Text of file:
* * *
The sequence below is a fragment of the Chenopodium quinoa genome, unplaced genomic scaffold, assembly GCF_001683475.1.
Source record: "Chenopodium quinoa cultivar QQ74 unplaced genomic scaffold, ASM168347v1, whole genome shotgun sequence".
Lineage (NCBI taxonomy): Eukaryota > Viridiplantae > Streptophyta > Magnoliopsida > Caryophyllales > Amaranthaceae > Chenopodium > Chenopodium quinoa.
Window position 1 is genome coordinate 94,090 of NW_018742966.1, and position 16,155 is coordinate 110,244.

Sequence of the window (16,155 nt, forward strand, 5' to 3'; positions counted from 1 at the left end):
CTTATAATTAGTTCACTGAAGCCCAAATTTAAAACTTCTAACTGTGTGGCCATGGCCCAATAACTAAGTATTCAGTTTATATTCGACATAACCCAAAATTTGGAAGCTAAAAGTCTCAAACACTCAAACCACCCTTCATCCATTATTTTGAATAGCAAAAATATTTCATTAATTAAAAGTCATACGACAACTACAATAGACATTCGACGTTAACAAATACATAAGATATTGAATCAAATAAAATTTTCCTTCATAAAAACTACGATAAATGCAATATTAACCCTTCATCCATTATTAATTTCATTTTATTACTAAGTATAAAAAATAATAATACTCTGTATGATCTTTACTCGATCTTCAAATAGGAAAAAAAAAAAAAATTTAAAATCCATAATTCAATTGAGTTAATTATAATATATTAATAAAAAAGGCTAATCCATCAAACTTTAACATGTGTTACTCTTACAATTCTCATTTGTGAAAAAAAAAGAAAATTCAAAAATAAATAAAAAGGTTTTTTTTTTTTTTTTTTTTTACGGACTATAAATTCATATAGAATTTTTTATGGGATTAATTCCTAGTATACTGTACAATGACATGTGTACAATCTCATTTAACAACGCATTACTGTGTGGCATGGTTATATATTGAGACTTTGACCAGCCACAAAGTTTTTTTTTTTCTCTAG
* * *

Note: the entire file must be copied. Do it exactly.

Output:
The sequence below is a fragment of the Chenopodium quinoa genome, unplaced genomic scaffold, assembly GCF_001683475.1.
Source record: "Chenopodium quinoa cultivar QQ74 unplaced genomic scaffold, ASM168347v1, whole genome shotgun sequence".
Lineage (NCBI taxonomy): Eukaryota > Viridiplantae > Streptophyta > Magnoliopsida > Caryophyllales > Amaranthaceae > Chenopodium > Chenopodium quinoa.
Window position 1 is genome coordinate 94,090 of NW_018742966.1, and position 16,155 is coordinate 110,244.

Sequence of the window (16,155 nt, forward strand, 5' to 3'; positions counted from 1 at the left end):
CTTATAATTAGTTCACTGAAGCCCAAATTTAAAACTTCTAACTGTGTGGCCATGGCCCAATAACTAAGTATTCAGTTTATATTCGACATAACCCAAAATTTGGAAGCTAAAAGTCTCAAACACTCAAACCACCCTTCATCCATTATTTTGAATAGCAAAAATATTTCATTAATTAAAAGTCATACGACAACTACAATAGACATTCGACGTTAACAAATACATAAGATATTGAATCAAATAAAATTTTCCTTCATAAAAACTACGATAAATGCAATATTAACCCTTCATCCATTATTAATTTCATTTTATTACTAAGTATAAAAAATAATAATACTCTGTATGATCTTTACTCGATCTTCAAATAGGAAAAAAAAAAAAAATTTAAAATCCATAATTCAATTGAGTTAATTATAATATATTAATAAAAAAGGCTAATCCATCAAACTTTAACATGTGTTACTCTTACAATTCTCATTTGTGAAAAAAAAAGAAAATTCAAAAATAAATAAAAAGGTTTTTTTTTTTTTTTTTTTTTACGGACTATAAATTCATATAGAATTTTTTATGGGATTAATTCCTAGTATACTGTACAATGACATGTGTACAATCTCATTTAACAACGCATTACTGTGTGGCATGGTTATATATTGAGACTTTGACCAGCCACAAAGTTTTTTTTTTTCTCTAG